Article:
Opened in 1901, the Grand Canyon Railway carried passengers and supplies over the sixty-five mile journey from the Arizona town of Williams to Grand Canyon Village at the canyon's South Rim. A convenient means of visiting one of the USA's greatest natural phenomena, the Grand Canyon Railway remained popular with tourists until the irresistible rise of America's car industry. As the popularity of road travel boomed, the railway's passengers declined and the line became freight-only in 1968 before closing altogether in 1974.
Realising that such an iconic line could not be lost, entrepreneurs Max and Thelma Biegert bought the Grand Canyon Railway in 1989, just as its rusting assets were being salvaged for scrap. Its track and rolling stock lovingly restored to its original glory, the railway re-opened in 1990. Today, although the magnificent steam locomotives that once hauled carriages to and from the Grand Canyon only appear very rarely, the two-hours and fifteen-minute trip to and from Williams remains an unforgettable and nostalgic journey through one of the USA's most spectacular landscapes.
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Experience a once in a lifetime rail journey across the most diverse country in the world! Your photo album will include the Statue of Liberty, the White House, the Wild West, the Rockies, the Grand Canyon, Hollywood Boulevard and the Golden Gate Bridge.
The Grand Canyon Railway experience
Over the course of its relatively short journey, the Grand Canyon Railway offers our guests many sights of interest along its route. The terrain varies from pine forest to open prairies, backed by the mountainous San Francisco Peaks and lucky passengers may glimpse native wildlife including several species of deer, elk, coyotes and a variety of birds including Californian condors. Before departing Williams, our guests are entertained by a 'Wild West' show whilst on-board the train's staff provide anecdotes and facts regarding the railway's history. The historic Grand Canyon Village features several landmark buildings designed by the architect Mary Elizabeth Jane Colter in the early 1900s. Besides offering awe-inspiring panoramic views of the Grand Canyon's southern rim, the village also has a number of attractions and restaurants and a visitor information centre.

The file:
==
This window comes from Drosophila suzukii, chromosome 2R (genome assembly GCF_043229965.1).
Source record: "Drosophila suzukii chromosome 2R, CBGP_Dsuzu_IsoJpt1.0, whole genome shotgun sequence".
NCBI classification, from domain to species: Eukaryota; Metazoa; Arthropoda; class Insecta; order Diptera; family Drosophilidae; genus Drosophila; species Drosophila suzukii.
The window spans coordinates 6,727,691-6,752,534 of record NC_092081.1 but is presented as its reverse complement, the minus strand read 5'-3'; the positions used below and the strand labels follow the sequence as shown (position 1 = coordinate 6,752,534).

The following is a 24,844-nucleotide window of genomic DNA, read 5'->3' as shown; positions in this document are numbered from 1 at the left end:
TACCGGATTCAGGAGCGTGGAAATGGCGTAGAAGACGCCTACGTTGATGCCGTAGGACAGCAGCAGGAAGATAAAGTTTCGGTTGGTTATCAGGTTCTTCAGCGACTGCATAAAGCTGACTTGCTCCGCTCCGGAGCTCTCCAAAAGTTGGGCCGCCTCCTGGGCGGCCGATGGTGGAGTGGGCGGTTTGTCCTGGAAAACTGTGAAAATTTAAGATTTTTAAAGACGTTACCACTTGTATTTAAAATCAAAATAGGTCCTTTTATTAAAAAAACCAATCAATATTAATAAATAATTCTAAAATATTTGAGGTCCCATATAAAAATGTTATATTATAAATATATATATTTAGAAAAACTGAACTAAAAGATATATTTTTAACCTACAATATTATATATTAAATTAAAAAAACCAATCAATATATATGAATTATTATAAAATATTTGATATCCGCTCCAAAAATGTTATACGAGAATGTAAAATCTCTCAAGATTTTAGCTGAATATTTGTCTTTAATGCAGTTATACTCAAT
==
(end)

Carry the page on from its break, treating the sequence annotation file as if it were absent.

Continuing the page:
Choose from several stylish classes of travel
The Grand Canyon Railway's fleet of lovingly restored vintage diesel locomotives haul several different types of car each offering its own distinctive style and class of travel. Pullman Class passengers travel in an authentic 1920s carriage with comfortable seats and windows - with blinds - that open to let in fresh air. A cabin attendant is on hand to answer questions and provide information about the railway and journey. Coach Class passengers ride in a classic 1950s carriage featuring two rows of comfortable double seats with a central aisle. These carriages are air-conditioned and have large picture-windows. Snacks and drinks are available. Each of the Grand Canyon Railway's First Class carriages is different, but all are sumptuously comfortable and authentically luxurious with reclining seats, ample legroom, large windows and air-conditioning.
First Class passengers enjoy complimentary coffee, pastries, fruit and soft drinks, whilst alcoholic drinks can be bought at the bar. Dome Class passengers obtain fabulous views of the Grand Canyon's diverse scenery in a car which features panoramic viewing windows and a domed glass ceiling. Upholstered high-back chairs add to the luxurious feel, whilst complimentary fresh fruit, pastries, coffee and juice are offered and, on the return journey, a glass of sparkling white wine. The ultimate in Grand Canyon Railway luxury travel is reserved for passengers in the Parlour Car. Elegantly decorated and lavishly furnished, this special carriage offers lounge-style comfort, its own private bar and an open-air viewing platform. Passengers in the parlour car enjoy the same complimentary benefits as those in Dome Class.
More facts about the Grand Canyon Railway
In order to minimise environmental impact, the railway discontinued regular steam locomotive services in 2008.
Now, however, two fully-operational vintage steam locomotives have returned to the line for occasional use, powered by ecologically-friendly waste vegetable oil.
Far from being the lost cause it was considered in 1974, the Grand Canyon Railway today carries around a quarter of a million passengers each year.